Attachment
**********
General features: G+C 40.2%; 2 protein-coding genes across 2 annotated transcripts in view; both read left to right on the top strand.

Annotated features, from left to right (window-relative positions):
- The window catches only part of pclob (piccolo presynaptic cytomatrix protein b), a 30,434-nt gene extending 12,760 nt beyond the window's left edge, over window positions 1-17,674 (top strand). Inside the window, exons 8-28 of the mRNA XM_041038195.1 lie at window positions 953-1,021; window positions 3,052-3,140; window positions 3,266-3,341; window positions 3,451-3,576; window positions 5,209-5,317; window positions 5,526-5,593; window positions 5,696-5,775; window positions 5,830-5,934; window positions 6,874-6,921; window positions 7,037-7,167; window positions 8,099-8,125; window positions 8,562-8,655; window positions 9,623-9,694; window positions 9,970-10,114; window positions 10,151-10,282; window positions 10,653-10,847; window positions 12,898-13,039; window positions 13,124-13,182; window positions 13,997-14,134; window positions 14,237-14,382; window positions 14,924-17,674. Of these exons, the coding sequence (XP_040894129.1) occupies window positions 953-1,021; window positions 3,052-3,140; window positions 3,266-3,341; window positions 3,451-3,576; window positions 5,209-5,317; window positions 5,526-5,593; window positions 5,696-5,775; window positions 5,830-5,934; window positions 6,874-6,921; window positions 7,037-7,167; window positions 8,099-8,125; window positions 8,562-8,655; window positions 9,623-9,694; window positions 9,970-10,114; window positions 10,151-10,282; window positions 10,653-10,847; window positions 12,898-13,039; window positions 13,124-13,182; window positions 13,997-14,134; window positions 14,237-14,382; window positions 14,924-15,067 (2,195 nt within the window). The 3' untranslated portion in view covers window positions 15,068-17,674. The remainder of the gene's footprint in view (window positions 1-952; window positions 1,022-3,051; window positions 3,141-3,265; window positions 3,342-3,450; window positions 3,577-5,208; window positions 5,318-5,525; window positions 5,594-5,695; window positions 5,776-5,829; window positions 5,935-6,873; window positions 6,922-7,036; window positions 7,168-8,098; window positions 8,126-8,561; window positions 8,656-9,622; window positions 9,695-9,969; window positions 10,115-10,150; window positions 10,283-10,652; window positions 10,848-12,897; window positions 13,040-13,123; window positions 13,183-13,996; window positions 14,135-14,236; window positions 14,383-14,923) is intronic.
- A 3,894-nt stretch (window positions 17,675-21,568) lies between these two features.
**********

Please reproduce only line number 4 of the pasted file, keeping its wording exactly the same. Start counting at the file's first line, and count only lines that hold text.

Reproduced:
- A 3,894-nt stretch (window positions 17,675-21,568) lies between these two features.